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Member Research & Reports

Member Research & Reports

NYU: Just Like Tobacco Advertising, Exposure to Alcohol Ads Causes Teens to Drink

A study co-authored by Dr. Michael Weitzman, professor at the New York University School of Medicine and associated faculty member at the New York University School of Global Public Health, was published in the Journal of Studies on Alcohol and Drugs titled “Similarities Between Alcohol and Tobacco Advertising Exposure and Adolescent Use of Each of These Substances.”

Underage alcohol use is a major public health problem and substantial corporate money supports alcohol advertising across multiple venues. A diverse research literature demonstrates that adolescent exposure to such advertising is associated with drinking attitudes and behavior, but no scientific body has determined these associations to be causal. The objective of this study was to assess the association between alcohol advertising and teen drinking in the context of the “Analogy” criterion of the Bradford Hill criteria and consider a determination that the association between exposure to alcohol advertising and alcohol use is causal.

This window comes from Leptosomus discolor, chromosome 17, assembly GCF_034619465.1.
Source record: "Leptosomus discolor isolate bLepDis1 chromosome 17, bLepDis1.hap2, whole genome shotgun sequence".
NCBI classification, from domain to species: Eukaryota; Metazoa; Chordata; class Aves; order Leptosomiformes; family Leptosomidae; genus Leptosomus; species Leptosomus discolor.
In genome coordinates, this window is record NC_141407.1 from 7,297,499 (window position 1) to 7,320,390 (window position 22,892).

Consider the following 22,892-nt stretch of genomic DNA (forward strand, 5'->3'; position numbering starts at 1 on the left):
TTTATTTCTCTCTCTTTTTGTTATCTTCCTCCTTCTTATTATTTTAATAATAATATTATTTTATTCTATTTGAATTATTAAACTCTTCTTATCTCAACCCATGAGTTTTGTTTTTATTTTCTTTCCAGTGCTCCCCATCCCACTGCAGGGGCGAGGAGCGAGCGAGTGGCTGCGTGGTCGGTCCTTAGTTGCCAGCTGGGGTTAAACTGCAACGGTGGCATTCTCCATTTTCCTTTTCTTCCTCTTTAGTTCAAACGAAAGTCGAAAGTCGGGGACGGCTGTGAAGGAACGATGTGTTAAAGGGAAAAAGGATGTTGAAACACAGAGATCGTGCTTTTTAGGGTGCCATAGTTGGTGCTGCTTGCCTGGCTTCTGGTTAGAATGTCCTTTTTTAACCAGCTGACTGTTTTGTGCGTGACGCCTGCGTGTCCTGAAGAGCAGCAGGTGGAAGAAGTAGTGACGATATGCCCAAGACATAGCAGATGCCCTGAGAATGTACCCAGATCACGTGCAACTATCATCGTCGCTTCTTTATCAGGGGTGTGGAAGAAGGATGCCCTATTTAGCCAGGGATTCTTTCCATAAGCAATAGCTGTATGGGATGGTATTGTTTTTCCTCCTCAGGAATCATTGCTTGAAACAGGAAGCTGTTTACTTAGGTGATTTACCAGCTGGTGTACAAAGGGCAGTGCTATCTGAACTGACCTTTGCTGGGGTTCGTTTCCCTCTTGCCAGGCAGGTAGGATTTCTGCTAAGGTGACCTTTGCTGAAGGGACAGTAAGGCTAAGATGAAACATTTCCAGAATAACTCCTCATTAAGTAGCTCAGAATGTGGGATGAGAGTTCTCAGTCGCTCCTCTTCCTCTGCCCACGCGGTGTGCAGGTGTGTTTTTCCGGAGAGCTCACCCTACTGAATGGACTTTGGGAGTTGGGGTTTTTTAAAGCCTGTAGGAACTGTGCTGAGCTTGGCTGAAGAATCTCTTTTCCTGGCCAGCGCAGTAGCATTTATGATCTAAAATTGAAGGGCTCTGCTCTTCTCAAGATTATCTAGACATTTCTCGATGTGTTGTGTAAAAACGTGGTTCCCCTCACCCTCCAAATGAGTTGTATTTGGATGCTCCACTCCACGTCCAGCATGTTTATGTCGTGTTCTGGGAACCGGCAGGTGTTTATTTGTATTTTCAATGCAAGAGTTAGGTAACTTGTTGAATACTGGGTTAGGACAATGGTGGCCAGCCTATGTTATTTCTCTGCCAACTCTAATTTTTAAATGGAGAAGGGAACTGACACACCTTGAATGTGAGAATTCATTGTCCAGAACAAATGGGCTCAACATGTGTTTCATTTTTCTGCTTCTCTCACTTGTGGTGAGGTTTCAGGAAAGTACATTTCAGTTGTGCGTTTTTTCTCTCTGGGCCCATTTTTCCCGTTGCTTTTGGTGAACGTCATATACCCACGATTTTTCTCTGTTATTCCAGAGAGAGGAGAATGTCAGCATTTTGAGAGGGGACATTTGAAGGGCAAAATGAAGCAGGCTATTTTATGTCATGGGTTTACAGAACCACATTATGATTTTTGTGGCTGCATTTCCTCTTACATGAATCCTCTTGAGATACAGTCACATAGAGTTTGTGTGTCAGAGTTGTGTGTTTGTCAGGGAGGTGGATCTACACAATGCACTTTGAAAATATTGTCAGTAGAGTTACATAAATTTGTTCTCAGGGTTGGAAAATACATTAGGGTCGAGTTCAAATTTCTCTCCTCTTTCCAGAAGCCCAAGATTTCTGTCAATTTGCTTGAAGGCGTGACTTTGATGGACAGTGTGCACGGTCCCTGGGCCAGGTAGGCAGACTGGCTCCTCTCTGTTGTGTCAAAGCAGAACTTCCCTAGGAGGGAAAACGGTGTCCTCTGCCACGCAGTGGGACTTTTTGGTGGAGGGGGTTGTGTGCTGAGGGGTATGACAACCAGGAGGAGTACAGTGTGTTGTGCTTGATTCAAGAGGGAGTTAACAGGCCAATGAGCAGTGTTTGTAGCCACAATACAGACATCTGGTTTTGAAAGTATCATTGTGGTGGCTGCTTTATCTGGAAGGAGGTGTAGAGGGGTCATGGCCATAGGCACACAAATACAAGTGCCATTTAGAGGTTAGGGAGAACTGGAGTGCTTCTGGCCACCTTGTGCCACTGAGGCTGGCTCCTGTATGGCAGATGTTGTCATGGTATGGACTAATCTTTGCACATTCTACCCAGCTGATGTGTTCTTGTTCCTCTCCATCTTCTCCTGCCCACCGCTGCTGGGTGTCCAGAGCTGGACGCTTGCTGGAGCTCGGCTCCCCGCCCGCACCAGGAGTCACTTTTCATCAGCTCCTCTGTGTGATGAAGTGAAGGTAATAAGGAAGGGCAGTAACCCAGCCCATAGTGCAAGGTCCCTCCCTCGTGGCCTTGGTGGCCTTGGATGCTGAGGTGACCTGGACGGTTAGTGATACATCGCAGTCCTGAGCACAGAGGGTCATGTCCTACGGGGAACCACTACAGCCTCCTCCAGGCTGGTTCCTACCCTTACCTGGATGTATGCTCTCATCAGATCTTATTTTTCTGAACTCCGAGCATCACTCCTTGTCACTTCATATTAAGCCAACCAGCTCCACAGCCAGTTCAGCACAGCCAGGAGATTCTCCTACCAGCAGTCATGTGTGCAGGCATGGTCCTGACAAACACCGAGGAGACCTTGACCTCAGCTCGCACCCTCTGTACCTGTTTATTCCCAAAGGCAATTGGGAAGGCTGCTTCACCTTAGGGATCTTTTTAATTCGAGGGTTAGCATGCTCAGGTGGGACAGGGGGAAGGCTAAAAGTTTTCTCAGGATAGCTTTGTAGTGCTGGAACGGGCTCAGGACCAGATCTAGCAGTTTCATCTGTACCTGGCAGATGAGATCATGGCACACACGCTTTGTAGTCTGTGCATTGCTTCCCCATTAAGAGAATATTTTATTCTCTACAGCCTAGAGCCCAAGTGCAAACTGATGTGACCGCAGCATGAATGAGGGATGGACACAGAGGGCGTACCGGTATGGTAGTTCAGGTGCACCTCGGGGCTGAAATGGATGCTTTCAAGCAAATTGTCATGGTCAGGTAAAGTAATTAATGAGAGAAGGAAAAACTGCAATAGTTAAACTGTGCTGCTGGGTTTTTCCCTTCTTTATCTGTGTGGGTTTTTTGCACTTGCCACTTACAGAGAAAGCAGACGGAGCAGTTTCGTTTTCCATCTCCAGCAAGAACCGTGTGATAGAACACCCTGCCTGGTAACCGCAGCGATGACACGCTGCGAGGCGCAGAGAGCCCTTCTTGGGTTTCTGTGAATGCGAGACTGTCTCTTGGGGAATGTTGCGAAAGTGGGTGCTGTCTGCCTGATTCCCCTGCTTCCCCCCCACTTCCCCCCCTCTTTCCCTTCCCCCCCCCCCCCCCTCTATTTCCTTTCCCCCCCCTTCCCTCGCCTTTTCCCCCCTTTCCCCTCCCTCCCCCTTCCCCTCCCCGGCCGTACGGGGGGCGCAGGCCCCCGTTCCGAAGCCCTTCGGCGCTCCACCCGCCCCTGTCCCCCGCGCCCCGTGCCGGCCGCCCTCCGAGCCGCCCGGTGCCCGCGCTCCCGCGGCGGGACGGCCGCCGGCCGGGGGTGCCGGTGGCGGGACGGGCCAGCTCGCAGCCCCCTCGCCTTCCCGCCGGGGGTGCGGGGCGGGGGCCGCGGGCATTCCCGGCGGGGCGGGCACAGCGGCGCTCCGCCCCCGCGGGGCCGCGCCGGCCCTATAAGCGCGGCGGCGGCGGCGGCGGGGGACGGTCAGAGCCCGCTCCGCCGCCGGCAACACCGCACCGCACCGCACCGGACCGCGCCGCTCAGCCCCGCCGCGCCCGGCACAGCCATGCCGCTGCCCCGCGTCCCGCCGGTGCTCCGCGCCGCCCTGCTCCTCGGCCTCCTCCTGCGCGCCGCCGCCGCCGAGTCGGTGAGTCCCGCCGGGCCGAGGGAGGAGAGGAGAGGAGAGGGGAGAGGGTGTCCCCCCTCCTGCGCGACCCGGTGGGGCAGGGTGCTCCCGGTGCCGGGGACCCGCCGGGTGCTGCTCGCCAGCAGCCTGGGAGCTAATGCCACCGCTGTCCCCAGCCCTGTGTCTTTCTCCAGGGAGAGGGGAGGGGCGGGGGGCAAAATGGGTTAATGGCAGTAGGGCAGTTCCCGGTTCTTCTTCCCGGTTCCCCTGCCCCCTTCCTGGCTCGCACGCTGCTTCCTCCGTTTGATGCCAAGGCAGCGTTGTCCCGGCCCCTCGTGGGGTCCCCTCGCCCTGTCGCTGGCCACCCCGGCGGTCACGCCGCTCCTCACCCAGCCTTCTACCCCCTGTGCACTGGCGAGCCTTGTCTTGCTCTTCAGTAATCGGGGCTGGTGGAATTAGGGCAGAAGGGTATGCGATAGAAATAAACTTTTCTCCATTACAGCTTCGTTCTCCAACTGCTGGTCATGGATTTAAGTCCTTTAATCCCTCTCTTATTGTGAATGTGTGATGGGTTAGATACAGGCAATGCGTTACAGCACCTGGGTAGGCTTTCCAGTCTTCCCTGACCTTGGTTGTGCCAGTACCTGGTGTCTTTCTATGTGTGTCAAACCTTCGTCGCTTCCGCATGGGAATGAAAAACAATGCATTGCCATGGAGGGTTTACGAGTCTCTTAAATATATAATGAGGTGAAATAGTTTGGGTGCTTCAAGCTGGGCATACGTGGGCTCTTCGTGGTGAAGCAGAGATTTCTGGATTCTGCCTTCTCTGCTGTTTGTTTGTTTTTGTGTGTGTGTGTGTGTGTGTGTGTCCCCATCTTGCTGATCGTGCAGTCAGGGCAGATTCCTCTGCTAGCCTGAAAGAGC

Findings indicate that in every aspect compared (i.e., adolescent knowledge; attitudes toward; initiation of use; continuation of use; mediums of advertisement; the use of mascots, celebrities, and themes; and frequency and density of advertisements and retailers), the results for both tobacco and alcohol and their association with exposure to advertising are analogous. These findings, when taken in the context of the Bradford Hill Criteria, show that exposure to alcohol advertising causes increased teen alcohol use.

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